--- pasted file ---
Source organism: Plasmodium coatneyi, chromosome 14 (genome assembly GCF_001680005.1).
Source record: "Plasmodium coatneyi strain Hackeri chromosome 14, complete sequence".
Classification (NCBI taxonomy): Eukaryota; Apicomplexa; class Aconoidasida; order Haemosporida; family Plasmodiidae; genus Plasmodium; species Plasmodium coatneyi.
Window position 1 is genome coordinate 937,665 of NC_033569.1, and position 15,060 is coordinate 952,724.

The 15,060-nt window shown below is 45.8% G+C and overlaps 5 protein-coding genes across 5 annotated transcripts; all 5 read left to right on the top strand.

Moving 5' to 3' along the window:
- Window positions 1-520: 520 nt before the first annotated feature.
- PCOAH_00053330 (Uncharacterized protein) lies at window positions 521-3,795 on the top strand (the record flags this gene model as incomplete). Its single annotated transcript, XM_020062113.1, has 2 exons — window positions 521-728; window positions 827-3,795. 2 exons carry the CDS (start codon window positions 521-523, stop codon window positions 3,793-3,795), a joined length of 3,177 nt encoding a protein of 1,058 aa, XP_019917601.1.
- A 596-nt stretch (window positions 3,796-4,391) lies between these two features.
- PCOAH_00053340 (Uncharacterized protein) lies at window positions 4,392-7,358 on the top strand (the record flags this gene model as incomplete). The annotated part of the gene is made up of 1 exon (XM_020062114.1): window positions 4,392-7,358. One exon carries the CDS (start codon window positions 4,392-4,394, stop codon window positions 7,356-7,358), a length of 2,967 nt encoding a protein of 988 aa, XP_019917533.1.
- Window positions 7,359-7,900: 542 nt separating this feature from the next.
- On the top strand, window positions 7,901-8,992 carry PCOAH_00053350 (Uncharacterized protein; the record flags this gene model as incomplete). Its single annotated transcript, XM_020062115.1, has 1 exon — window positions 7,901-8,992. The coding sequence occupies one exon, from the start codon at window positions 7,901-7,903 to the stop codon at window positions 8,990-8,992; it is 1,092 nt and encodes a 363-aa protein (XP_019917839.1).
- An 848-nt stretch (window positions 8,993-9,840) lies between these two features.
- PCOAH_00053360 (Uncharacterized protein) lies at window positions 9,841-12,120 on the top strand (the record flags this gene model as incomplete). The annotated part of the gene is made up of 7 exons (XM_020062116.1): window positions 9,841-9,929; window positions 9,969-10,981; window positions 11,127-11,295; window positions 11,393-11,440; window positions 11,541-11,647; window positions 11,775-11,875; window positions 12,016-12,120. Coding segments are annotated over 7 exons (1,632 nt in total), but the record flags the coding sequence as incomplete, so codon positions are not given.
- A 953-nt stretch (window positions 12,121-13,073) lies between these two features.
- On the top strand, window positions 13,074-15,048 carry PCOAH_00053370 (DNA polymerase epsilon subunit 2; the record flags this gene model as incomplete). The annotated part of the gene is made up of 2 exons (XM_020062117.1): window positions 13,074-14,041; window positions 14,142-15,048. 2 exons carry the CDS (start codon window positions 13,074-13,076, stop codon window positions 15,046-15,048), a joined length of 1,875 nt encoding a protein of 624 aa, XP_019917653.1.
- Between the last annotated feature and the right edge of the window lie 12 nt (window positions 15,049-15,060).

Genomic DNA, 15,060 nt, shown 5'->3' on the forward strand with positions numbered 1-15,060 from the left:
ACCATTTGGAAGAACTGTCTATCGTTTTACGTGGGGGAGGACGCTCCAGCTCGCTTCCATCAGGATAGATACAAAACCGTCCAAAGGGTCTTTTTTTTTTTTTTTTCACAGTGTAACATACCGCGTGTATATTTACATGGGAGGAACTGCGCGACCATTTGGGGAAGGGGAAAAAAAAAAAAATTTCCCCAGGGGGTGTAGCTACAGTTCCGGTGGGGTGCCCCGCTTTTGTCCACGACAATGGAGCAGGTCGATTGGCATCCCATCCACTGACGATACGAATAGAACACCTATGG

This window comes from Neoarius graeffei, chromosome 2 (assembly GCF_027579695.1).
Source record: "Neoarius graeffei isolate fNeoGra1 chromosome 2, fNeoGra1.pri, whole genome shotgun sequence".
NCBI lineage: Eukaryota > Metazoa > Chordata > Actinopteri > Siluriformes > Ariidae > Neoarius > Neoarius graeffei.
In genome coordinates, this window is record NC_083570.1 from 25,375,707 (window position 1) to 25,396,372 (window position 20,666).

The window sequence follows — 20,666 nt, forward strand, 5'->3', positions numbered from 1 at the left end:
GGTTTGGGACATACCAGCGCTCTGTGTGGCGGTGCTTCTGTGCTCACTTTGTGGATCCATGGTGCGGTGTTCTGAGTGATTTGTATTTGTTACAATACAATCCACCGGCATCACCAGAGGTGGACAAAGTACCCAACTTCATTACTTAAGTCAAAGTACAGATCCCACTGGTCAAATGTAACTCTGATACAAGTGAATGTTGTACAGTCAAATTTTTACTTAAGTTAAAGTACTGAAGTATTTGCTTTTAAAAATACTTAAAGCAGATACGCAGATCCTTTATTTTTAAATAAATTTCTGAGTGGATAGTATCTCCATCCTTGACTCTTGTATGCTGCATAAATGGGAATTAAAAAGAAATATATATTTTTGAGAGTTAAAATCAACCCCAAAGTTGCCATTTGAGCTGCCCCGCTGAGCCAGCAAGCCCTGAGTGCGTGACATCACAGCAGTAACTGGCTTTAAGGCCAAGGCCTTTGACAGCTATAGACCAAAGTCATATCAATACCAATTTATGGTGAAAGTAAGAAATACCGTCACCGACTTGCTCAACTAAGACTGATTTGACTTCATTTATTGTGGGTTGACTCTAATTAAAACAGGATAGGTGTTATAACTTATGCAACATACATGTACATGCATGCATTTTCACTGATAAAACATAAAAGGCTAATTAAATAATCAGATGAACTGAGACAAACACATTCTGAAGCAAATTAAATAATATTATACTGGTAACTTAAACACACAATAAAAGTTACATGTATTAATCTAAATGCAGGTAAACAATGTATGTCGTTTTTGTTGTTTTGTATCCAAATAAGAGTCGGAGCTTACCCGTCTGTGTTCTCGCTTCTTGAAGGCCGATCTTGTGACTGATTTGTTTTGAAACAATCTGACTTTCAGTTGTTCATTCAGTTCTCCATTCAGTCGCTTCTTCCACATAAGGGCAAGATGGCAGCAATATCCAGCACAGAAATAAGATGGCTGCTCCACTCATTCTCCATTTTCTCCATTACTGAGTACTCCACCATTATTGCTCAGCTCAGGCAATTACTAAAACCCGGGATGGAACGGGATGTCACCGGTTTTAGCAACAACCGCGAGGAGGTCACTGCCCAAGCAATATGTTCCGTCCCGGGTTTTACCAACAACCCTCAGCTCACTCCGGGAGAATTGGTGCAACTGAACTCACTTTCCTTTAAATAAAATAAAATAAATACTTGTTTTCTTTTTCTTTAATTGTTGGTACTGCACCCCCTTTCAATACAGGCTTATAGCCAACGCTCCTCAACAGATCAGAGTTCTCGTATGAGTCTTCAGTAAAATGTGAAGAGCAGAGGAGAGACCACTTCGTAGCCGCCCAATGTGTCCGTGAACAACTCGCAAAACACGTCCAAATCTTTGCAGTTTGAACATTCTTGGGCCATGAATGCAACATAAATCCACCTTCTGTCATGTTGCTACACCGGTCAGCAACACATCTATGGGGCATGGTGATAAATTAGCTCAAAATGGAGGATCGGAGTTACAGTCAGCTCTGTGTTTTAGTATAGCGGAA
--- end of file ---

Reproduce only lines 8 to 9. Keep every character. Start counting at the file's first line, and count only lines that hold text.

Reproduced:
- PCOAH_00053330 (Uncharacterized protein) lies at window positions 521-3,795 on the top strand (the record flags this gene model as incomplete). Its single annotated transcript, XM_020062113.1, has 2 exons — window positions 521-728; window positions 827-3,795. 2 exons carry the CDS (start codon window positions 521-523, stop codon window positions 3,793-3,795), a joined length of 3,177 nt encoding a protein of 1,058 aa, XP_019917601.1.
- A 596-nt stretch (window positions 3,796-4,391) lies between these two features.